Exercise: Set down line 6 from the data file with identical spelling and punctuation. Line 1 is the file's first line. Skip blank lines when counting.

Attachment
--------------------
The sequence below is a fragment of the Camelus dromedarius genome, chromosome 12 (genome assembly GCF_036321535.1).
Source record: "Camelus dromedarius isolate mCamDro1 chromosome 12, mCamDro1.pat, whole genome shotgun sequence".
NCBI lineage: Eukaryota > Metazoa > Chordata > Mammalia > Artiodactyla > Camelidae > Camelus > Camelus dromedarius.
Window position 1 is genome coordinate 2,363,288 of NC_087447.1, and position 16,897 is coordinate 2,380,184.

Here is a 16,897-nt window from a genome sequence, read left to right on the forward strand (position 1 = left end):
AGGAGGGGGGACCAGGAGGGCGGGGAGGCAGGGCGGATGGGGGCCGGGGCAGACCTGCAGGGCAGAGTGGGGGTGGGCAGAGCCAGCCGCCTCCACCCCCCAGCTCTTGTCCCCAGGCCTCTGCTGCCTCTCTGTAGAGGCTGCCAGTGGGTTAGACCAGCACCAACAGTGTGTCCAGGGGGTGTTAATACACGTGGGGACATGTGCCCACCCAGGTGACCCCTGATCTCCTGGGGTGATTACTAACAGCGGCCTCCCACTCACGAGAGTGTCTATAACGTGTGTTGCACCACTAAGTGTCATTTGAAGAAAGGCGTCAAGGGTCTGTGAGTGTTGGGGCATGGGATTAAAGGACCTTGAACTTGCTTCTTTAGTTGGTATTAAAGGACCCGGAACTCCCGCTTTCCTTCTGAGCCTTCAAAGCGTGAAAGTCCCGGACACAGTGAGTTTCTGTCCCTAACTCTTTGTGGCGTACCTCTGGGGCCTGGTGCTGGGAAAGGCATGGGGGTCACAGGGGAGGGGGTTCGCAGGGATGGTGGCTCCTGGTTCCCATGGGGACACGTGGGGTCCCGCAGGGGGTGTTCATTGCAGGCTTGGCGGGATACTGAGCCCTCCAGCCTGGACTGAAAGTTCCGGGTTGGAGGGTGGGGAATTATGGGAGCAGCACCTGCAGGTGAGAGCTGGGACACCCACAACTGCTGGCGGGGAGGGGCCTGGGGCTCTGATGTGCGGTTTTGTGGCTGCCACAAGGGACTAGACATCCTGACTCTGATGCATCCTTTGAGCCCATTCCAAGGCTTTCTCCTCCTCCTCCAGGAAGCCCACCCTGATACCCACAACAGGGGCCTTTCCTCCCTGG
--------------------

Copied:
AGGAGGGGGGACCAGGAGGGCGGGGAGGCAGGGCGGATGGGGGCCGGGGCAGACCTGCAGGGCAGAGTGGGGGTGGGCAGAGCCAGCCGCCTCCACCCCCCAGCTCTTGTCCCCAGGCCTCTGCTGCCTCTCTGTAGAGGCTGCCAGTGGGTTAGACCAGCACCAACAGTGTGTCCAGGGGGTGTTAATACACGTGGGGACATGTGCCCACCCAGGTGACCCCTGATCTCCTGGGGTGATTACTAACAGCGGCCTCCCACTCACGAGAGTGTCTATAACGTGTGTTGCACCACTAAGTGTCATTTGAAGAAAGGCGTCAAGGGTCTGTGAGTGTTGGGGCATGGGATTAAAGGACCTTGAACTTGCTTCTTTAGTTGGTATTAAAGGACCCGGAACTCCCGCTTTCCTTCTGAGCCTTCAAAGCGTGAAAGTCCCGGACACAGTGAGTTTCTGTCCCTAACTCTTTGTGGCGTACCTCTGGGGCCTGGTGCTGGGAAAGGCATGGGGGTCACAGGGGAGGGGGTTCGCAGGGATGGTGGCTCCTGGTTCCCATGGGGACACGTGGGGTCCCGCAGGGGGTGTTCATTGCAGGCTTGGCGGGATACTGAGCCCTCCAGCCTGGACTGAAAGTTCCGGGTTGGAGGGTGGGGAATTATGGGAGCAGCACCTGCAGGTGAGAGCTGGGACACCCACAACTGCTGGCGGGGAGGGGCCTGGGGCTCTGATGTGCGGTTTTGTGGCTGCCACAAGGGACTAGACATCCTGACTCTGATGCATCCTTTGAGCCCATTCCAAGGCTTTCTCCTCCTCCTCCAGGAAGCCCACCCTGATACCCACAACAGGGGCCTTTCCTCCCTGG